Chet Orloff

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Chester Lloyd "Chet" Orloff (born February 22, 1949) is a historian, writer and professor in Portland, Oregon, called "one of [Oregon's] favorite history teachers" by The Oregonian.[1]

Early life[edit]

Orloff was born in Bellingham, Washington to business financier Monford Orloff and Janice Diamond Orloff, and raised in Washington and Portland, Oregon. His brother is physicist Jon Orloff. Orloff attended Lincoln High School,[2] went to Boston University to prepare for law school,[3] then transferred to the University of Oregon where he ran under legendary track coach Bill Bowerman. Orloff studied anthropology at University of Oregon,[4] graduating in 1972 with a degree in archaeology.[5] Orloff later received a master's degree in history and historical agency administration from Portland State University.[5]


Orloff enlisted in the Peace Corps and lived and taught in Afghanistan with his wife until 1975. They returned to Portland where he interned at the Oregon Historical Society (OHS), then became assistant director from 1982 to 1986.[6] In 1987 he left OHS and founded the Ninth Judicial Circuit Historical Society in Pasadena, California.[7] In 1991, he returned to OHS as executive director, succeeding Bill Tramposch.[6][8][9][10] He held this position for ten years, retiring at the end of 2000.[1][9] Orloff was the founder and editor of the journal Western Legal History and was the Senior Editor of the Oregon Historical Quarterly.

In 2001, Orloff assembled a Columbia River maritime museum in a concourse at the Portland International Airport. It was "98 percent complete" as of the September 11 attacks, which limited visitors to ticketed passengers.[11]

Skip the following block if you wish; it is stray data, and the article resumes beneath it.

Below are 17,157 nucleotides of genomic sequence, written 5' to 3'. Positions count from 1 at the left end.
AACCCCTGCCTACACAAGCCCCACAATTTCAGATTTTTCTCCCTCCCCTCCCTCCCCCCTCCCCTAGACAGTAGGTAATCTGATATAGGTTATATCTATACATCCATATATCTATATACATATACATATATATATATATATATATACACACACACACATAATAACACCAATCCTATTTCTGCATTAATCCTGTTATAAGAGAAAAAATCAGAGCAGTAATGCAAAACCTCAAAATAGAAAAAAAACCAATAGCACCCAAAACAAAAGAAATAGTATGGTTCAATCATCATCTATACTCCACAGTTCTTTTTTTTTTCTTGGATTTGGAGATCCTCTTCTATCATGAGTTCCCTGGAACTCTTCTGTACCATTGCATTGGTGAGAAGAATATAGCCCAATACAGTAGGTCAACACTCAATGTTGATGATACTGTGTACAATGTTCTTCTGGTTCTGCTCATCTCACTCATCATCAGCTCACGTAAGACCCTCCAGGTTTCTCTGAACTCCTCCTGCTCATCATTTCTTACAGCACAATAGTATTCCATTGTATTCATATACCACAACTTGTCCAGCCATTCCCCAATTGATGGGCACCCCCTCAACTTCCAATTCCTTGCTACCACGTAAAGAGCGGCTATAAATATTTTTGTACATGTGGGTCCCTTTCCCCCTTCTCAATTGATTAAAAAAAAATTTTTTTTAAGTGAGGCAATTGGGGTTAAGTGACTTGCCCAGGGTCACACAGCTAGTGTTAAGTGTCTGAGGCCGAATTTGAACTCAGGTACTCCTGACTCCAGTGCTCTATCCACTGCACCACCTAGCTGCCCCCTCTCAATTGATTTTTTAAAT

Orloff is an adjunct professor of Urban Studies and Planning at Portland State University and an instructor at the University of Oregon School of Architecture.[10] He is also principal of Oregon History Works, a consulting firm for historical applications in design and development,[citation needed] president of Museum of the City[10][12] and has served on the Portland Planning Commission,[6] Portland Landmarks Commission, Regional Arts and Culture Counsel, Portland Parks Board, Center City 2035 Plan Committee, (co-chair), and other various assignments.[citation needed]

Selected publications[edit]

  • Western Legal History Volume 2, Number 2, Chet Orloff, editor, 1989, Ninth Judicial Circuit Historical Society
  • Portland's Public Art: A Guide and History, Norma Catherine Gleason and Chet Orloff, 1986, ISBN 0-87595-059-0
  • Willamette Heights: a history, 1980
  • Gifts that preserve Oregon's past for the future, 1980
Chapter and article contributions

Personal life[edit]

Orloff lives in the Willamette Heights area of Portland.[5] He is vocal about Portland history and politics.


  1. ^ a b "Oregon's history teacher (editorial)". The Oregonian. November 13, 2000.
  2. ^ "The Director, Chet Orloff". The Oregonian. December 3, 1995. p. L10.
  3. ^ Rubenstein, Sura (December 3, 1995). "The Future of the Past". The Oregonian. p. L1.
  4. ^ Wyant, Dan (November 1, 1970). "Eugene's ecology-aware school kids keep Jaycee's anti-litter beast well fed". Eugene Register-Guard. p. 13. Retrieved May 14, 2013.
  5. ^ a b c Mershon, Helen L. (September 17, 1997). "Chet Orloff, Executive Director, Oregon Historical Society, on his book-lined library". The Oregonian. p. 2.
  6. ^ a b c Rubenstein, Sura (November 11, 1991). "Historical Society praises new executive director". The Oregonian. p. B5.
  7. ^ Pintarich, Paul (January 23, 1990). "Role of far-reaching Ninth Judicial Circuit Court spawns publications". The Oregonian. p. D6.
  8. ^ Tomlinson, Stuart (November 7, 1991). "Former assistant to head Historical Society". The Oregonian. p. B3.
  9. ^ a b Leeson, Fred (November 8, 2000). "Orloff will leave job at Historical Society". The Oregonian. p. C9.
  10. ^ a b c Saker, Anne (January 11, 2010). "Portland State prof takes on a new kind of museum: One on the Internet using a Wikipedia model". The Oregonian. Retrieved May 14, 2013.
  11. ^ Stewart, Bill (October 10, 2001). "Museum in a hub of inactivity". The Oregonian. p. D1.
  12. ^ "Meet the Museum Board". Museum of the City. Archived from the original on 23 October 2011. Retrieved 28 November 2011.